Wednesday, 26 December 2012

Cosy science seminar podcast

I did a talk in November 2012 for the Cosy Science group that gets scientists to talk about their research to the general public in an informal, relaxed setting. I think it's really important to get academic research out of the ivory tower and accessible to the general public, so I was happy to do it. The fact that the talk was in one of my favourite pubs in London (the Cittie of Yorke Samuel Smith pub, near Chancery lane), also made it quite an enjoyable evening altogether.

I have just found out that there is a podcast available of an short interview I did afterwards for the i science magazine (run by students from Imperial College, London). The interviewer comments after she'd spoken to me that while the room was really packed for my talk, she didn't feel panicked at all, which was quite nice to hear, but also interesting as I think it highlights quite well how when considering crowd flow and density, it's vital to also consider the psychological relationship that people have with crowds. So, people will often tolerate (or even seek out) greater crowd density if they feel a sense of psychological connection with others around them. This is why people will often try to dance down the front at concerts or festivals and report it as a positive experience, but would not enjoy the same crowd density if they were in a packed tube train, because in the absence of a shared fate (such as happened after the explosions on the tube on 7/7/2005), they would probably feel less connection with others. This has been supported by experimental evidence (eg Novelli et al, 2010), where participants preferred to be closer to people with whom they felt a sense of psychological unity.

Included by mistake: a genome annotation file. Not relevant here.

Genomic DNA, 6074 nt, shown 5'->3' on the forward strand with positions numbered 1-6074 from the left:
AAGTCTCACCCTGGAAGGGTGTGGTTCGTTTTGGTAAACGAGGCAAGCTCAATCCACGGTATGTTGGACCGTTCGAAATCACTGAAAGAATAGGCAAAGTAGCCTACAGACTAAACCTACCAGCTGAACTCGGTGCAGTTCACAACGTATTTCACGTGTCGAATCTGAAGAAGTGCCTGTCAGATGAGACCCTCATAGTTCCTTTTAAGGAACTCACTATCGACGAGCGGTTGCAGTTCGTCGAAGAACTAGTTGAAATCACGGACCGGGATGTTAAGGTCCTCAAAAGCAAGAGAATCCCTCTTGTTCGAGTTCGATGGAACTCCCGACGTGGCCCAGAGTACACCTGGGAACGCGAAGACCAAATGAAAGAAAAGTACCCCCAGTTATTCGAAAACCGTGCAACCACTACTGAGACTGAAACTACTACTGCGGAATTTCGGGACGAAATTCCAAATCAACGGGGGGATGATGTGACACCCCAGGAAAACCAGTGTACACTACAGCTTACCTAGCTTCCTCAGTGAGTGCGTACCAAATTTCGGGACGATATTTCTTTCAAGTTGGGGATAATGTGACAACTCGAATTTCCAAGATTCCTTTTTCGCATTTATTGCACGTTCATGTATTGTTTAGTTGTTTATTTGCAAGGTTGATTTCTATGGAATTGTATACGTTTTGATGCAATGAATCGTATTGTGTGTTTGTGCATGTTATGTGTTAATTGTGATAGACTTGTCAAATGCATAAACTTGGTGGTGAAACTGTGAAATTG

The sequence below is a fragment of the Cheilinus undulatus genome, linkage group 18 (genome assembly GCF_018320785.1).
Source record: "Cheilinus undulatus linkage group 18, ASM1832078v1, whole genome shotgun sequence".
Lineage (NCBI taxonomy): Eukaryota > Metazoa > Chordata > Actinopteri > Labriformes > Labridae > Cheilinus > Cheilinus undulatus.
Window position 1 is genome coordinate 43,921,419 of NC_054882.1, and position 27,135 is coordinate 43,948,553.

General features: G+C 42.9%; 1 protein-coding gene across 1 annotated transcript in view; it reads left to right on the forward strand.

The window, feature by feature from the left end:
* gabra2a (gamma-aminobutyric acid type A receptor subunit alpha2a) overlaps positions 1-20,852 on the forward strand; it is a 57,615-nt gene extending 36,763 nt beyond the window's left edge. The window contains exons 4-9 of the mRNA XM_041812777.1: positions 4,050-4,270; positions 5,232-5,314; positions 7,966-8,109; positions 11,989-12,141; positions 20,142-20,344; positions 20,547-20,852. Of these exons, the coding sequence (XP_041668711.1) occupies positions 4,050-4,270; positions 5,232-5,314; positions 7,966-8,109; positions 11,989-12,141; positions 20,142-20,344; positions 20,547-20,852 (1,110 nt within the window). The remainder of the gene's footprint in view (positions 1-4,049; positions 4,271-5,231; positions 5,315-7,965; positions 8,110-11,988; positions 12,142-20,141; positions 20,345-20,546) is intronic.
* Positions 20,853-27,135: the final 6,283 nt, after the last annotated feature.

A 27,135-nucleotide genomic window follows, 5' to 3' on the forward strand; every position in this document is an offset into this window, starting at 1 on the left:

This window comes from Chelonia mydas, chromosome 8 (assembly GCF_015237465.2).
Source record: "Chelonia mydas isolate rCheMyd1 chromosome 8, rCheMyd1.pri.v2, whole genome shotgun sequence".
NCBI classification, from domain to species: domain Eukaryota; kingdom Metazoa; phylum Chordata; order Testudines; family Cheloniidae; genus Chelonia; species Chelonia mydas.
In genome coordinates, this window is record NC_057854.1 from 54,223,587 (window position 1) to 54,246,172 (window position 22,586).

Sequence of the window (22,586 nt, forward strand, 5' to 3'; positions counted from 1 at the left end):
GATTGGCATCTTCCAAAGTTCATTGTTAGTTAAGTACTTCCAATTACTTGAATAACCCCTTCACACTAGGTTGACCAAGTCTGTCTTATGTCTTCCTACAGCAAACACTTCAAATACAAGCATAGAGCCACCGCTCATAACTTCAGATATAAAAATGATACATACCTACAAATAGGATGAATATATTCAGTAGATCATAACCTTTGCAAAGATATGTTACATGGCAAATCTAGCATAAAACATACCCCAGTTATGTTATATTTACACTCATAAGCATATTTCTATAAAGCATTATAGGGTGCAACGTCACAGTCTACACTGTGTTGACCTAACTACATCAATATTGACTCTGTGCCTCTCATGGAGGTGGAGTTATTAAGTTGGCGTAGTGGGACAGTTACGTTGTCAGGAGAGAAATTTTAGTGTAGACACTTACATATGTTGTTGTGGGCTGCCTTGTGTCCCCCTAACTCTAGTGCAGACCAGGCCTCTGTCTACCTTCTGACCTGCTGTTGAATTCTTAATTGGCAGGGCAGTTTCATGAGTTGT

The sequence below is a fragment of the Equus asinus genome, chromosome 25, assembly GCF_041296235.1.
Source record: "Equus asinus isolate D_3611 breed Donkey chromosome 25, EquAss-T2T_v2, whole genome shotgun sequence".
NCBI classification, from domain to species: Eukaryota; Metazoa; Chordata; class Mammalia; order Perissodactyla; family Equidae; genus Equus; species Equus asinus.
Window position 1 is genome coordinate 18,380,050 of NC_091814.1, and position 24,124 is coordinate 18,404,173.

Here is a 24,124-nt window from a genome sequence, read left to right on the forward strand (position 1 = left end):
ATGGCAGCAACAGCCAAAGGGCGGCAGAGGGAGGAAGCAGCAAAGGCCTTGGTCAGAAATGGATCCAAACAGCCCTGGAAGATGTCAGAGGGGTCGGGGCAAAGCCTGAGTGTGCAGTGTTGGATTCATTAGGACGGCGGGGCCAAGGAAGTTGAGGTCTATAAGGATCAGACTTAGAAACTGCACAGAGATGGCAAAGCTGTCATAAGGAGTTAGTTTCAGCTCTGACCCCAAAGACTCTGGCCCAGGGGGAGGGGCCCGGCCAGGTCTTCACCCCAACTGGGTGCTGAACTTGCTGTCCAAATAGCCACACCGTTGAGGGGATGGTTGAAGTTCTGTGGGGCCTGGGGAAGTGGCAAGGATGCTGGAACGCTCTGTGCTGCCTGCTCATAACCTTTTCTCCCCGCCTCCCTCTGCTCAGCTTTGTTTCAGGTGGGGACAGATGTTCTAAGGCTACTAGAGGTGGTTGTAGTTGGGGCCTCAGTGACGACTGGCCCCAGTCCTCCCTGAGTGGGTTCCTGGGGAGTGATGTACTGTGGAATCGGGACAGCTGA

Novelli, D., Drury, J., & Reicher, S. (2010). Come together: Two studies concerning the impact of group relations on ‘personal space’. British Journal of Social Psychology, 49, 223–236.

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